Quote  Reply

    36. mau,

      I think that’s the fundamental issue with TLJ, some of the decisions just didn’t sit well with people. I’d probably agree with you if Ben Solo didn’t exist, but he is the Skywalker of the trilogy and that is fine for me.

      Rey being nobody wouldn’t stop her adopting the Skywalker name at the end

      so its not necessary for her to be connected, but going back on that doesn’t ruin it for me, depends how they do it. I imagine this was JJ’s plan when he wrote TFA, all part of his mystery box.

      I didn’t mind the Snoke thing, particularly with the new info, it makes even more sense for him to go. They claim to have planned the Palps return all along, so he had to go at some point, perhaps JJ would have done it TROS rather than TLJ.

      I just looked at the updated leaks, it all seems believable to me, and thankfully that Kylo update makes a huge difference. I think I’ll like the movie but

      I still think Kylo dying is a cop out

      but it is what it is.

        Quote  Reply

    37. I totally agree. Mr. Benioff and Mr. Weiss did a brilliant job with Daenerys and Tyrions arc. It made absolutely sense and was perfectly written. They outdid themselves and I am thankful to Mr. Dinklage that he appreciates this magnificent season.

        Quote  Reply

    38. Thinking of franchises being past their best, I wish folk would let James Bond (who would be over 100 now if he were a real person) retire.

      Everyone’s entitled to an opinion and if people dislike how B&W ended GoT that is their right but I wish folk would be more gracious and bear in mind that those of us who were show watchers before we were book readers probably wouldn’t have opened the books without exposure to the show. B&W never signed up to write original material to be fair. It’s petty for folk to wish for B&W never to get any projects again*.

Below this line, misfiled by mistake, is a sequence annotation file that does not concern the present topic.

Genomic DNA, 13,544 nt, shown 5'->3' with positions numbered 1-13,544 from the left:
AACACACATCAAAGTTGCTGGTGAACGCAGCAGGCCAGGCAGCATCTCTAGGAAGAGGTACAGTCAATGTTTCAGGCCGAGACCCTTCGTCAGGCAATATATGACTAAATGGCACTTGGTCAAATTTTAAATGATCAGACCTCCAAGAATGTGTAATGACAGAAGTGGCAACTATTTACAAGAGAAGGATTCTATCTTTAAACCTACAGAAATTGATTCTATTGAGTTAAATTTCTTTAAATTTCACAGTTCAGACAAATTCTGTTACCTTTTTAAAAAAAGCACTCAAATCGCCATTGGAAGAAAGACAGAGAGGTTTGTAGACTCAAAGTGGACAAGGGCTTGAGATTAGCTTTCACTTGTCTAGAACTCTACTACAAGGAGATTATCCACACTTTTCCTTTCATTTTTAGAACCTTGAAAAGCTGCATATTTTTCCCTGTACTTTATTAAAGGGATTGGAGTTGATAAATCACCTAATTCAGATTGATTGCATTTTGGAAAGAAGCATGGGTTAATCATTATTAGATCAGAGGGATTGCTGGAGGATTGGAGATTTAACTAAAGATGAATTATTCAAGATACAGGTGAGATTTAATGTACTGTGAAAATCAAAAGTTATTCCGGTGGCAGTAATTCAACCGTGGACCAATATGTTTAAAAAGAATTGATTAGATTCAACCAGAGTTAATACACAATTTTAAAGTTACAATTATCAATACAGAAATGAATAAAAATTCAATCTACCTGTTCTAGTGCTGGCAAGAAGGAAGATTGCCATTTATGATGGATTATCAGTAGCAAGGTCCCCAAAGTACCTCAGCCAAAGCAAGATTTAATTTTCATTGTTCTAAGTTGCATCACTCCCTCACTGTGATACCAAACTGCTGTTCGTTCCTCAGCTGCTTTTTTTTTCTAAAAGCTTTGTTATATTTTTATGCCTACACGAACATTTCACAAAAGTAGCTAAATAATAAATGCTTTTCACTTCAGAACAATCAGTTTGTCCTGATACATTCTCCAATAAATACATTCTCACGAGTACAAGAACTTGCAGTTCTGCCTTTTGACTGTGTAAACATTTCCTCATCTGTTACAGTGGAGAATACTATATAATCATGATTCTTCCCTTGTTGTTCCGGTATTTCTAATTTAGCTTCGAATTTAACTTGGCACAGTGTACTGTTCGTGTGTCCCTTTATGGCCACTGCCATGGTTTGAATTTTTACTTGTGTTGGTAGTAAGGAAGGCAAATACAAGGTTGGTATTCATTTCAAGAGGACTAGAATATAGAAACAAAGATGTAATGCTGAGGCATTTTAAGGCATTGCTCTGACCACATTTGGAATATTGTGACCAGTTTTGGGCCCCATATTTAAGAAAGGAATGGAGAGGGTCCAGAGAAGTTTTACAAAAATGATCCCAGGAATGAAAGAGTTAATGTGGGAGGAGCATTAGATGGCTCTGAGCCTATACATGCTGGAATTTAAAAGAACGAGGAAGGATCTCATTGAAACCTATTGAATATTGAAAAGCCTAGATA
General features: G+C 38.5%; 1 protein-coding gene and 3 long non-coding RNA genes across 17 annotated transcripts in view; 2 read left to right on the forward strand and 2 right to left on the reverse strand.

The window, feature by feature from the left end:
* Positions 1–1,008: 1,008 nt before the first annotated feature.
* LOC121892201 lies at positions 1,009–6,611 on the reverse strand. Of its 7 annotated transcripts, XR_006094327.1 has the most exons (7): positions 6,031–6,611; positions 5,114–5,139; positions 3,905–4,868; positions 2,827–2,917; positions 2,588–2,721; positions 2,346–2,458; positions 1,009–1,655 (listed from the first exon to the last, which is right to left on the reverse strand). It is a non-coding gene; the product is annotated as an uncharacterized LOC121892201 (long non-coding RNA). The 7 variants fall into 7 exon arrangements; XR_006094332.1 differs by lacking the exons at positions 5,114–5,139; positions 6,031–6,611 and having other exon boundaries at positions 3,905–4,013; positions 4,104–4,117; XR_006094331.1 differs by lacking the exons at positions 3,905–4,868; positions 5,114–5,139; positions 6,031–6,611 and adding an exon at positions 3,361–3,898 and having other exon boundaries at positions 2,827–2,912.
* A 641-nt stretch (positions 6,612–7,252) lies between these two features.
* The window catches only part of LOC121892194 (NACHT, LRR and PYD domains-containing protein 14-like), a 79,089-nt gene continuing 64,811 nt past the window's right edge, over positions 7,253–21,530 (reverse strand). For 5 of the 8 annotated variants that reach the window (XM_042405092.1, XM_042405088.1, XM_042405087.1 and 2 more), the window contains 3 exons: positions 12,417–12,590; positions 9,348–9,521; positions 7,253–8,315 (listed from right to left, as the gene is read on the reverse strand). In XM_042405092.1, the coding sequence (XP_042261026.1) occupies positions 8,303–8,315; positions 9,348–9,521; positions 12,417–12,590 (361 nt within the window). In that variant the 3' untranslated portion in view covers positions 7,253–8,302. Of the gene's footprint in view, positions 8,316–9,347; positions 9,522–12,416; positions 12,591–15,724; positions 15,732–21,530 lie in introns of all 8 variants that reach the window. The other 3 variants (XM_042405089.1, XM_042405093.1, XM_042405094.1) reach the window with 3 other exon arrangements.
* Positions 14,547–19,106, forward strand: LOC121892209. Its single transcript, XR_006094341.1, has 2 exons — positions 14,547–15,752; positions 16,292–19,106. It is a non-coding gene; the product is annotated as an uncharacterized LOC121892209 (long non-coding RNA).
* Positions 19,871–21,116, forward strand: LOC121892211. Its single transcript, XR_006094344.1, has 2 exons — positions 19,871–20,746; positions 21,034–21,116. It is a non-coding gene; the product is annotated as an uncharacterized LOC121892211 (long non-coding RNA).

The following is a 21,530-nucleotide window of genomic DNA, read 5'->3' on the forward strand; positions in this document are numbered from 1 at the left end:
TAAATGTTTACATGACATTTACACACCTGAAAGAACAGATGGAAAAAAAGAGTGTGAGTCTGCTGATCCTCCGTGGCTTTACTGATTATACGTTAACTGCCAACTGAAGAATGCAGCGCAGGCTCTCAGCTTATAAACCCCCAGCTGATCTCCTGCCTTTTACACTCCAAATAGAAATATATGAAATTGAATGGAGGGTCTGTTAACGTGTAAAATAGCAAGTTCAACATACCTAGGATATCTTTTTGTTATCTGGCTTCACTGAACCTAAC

I only ever saw the first two Star Wars films many years ago so can’t judge the modern episodes of the saga.

      *My comment there applies to the comments under the linked article about them getting “Lovecraft” rather than anything on this thread.

        Quote  Reply

    39. Pigeon:
      Ten Bears,

      Wolfish,

      *clears throat*

      “THE BOOK GROUP”, PEOPLE!!!!!! Seriously, he was the handsome devil that had the girls in a dither! ❤🐶

      https://en.m.wikipedia.org/wiki/The_Book_Group

      I’d heard about “The Book Group.” It’s never on TV where I am. Lemme see if I can find it elsewhere.

      However, until I read the wikipedia page you linked, I didn’t realize there was another indirect link to GoT:

      Michelle Gomez co-stars with Rory McCann in “The Book Group.” She also plays “Missy” (the female version of the antagonist The Master) in Dr. Who.
      In the season 9 finale of Dr. Who, Ashildr/Lady Me (Maisie Williams) clues in the Doctor that Missy is likely responsible for the quandary he’s in:

      Dr. Who S9e12 “Hell Bent” (at 2:05 – 2:20):

      https://www.youtube.com/watch?v=Tw7phZ4tOQk

      … And here’s a clip of Michelle Gomez as Missy:

      https://www.youtube.com/watch?v=Scz5EEWUcxo

      Oh, before I forget:
      #LastWomanStanding
      – in S8 on GoT + in the universe on Dr. Who
      👸🏻

        Quote  Reply

    40. Dame of Mercia: Thinking of franchises being past their best, I wish folk would let James Bond (who would be over 100 now if he were a real person) retire.

      I can’t speak for anyone else, but I personally enjoy the Daniel Craig James Bond movies and have no desire to see James Bond retire.

      I wasn’t a big fan of Quantum of Solace and I thought that Spectre started off good, but got more boring as the movie progressed. I really like Casino Royale and Skyfall though.

        Quote  Reply

    41. Ten Bears,

      You did indeed promise, I caught you at a weak moment, but you did it in a way that made it clear that it would never happen lol.

      I loved the Babadook, but omg that child, that child who should inspire sympathy drove me nuts. The themes of the Babadook are very important for me, I was going through similar things when it was released and it was very emotional for me. It hit me quite hard I must say. Highly recommend that one.

      With HDM, I am reluctant to recommend it tbh, I’d pay more attention to Tron’s opinion as he hasn’t read the books. I watch it knowing things, and I find myself wondering if they have explained things well enough. It is full of interesting concepts, but it is much easier to convey these things in a book, in a TV show, it leads to a lot of expositional dialogue. I think they have avoided it as much as possible, which is why I wonder if they have got the point across. The books are fab, and a bit mad.

      And watch Succession if you haven’t, my Christmas gift to you.

        Quote  Reply

    42. Mr Derp: I can’t speak for anyone else, but I personally enjoy the Daniel Craig James Bond movies and have no desire to see James Bond retire.